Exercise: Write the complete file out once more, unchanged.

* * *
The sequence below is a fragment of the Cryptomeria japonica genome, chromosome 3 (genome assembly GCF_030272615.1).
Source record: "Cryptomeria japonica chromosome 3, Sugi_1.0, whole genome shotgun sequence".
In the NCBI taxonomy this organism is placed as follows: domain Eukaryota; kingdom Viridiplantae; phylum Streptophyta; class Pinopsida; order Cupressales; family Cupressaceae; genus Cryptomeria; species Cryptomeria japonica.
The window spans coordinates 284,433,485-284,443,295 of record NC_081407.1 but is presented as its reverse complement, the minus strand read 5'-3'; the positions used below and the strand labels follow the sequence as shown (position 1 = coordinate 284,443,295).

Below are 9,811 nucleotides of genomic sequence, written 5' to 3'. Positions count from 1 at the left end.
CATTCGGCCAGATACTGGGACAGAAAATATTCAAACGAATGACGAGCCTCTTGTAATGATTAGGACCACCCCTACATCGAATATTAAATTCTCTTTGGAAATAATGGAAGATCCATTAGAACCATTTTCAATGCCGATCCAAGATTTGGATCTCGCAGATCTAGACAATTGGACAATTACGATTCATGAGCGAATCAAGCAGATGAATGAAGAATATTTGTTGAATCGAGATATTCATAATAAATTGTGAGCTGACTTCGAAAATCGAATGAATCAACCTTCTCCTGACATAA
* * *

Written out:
The sequence below is a fragment of the Cryptomeria japonica genome, chromosome 3 (genome assembly GCF_030272615.1).
Source record: "Cryptomeria japonica chromosome 3, Sugi_1.0, whole genome shotgun sequence".
In the NCBI taxonomy this organism is placed as follows: domain Eukaryota; kingdom Viridiplantae; phylum Streptophyta; class Pinopsida; order Cupressales; family Cupressaceae; genus Cryptomeria; species Cryptomeria japonica.
The window spans coordinates 284,433,485-284,443,295 of record NC_081407.1 but is presented as its reverse complement, the minus strand read 5'-3'; the positions used below and the strand labels follow the sequence as shown (position 1 = coordinate 284,443,295).

Below are 9,811 nucleotides of genomic sequence, written 5' to 3'. Positions count from 1 at the left end.
CATTCGGCCAGATACTGGGACAGAAAATATTCAAACGAATGACGAGCCTCTTGTAATGATTAGGACCACCCCTACATCGAATATTAAATTCTCTTTGGAAATAATGGAAGATCCATTAGAACCATTTTCAATGCCGATCCAAGATTTGGATCTCGCAGATCTAGACAATTGGACAATTACGATTCATGAGCGAATCAAGCAGATGAATGAAGAATATTTGTTGAATCGAGATATTCATAATAAATTGTGAGCTGACTTCGAAAATCGAATGAATCAACCTTCTCCTGACATAA